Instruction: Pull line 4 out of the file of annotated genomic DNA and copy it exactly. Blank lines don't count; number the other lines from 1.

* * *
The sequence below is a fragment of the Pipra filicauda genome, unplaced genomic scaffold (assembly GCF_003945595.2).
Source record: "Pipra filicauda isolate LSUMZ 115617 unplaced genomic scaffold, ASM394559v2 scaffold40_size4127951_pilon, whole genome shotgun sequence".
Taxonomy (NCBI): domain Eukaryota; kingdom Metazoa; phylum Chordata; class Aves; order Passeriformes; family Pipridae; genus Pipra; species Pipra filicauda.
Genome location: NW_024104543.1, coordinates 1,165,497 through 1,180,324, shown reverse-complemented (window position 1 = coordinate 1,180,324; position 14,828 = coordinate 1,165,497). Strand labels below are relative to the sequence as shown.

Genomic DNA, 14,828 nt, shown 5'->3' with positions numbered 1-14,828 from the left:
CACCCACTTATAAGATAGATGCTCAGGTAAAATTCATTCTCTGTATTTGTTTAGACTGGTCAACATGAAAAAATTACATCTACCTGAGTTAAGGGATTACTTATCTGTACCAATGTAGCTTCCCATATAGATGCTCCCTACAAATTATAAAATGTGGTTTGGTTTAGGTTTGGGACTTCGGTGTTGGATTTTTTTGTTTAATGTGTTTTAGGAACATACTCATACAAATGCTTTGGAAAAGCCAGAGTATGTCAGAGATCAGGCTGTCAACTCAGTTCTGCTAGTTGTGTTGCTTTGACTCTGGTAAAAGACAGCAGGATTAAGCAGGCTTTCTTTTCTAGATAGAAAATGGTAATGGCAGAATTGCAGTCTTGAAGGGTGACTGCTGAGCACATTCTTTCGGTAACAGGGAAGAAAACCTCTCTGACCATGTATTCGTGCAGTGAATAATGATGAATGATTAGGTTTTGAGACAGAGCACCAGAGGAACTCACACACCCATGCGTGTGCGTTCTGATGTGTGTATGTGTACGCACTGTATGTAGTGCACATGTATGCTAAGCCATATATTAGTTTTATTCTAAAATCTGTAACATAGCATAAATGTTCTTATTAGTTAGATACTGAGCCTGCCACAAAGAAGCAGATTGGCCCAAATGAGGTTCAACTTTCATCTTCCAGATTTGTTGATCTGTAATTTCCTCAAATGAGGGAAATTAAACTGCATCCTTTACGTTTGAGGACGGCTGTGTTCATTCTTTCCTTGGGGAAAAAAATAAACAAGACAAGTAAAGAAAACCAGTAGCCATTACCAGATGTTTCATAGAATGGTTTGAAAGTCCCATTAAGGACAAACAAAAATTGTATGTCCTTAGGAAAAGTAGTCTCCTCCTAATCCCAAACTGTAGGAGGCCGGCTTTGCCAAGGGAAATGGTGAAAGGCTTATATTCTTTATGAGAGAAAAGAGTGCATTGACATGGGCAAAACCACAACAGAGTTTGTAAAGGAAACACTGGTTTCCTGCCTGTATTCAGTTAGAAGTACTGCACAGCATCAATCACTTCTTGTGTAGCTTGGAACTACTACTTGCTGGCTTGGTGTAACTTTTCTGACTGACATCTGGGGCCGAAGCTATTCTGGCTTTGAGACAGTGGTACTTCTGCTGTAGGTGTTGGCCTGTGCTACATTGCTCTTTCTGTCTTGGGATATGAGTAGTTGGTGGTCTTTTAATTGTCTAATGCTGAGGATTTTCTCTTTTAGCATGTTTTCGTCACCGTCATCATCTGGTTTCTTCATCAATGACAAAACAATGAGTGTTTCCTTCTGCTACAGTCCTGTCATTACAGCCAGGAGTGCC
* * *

Genome location: NW_024104543.1, coordinates 1,165,497 through 1,180,324, shown reverse-complemented (window position 1 = coordinate 1,180,324; position 14,828 = coordinate 1,165,497). Strand labels below are relative to the sequence as shown.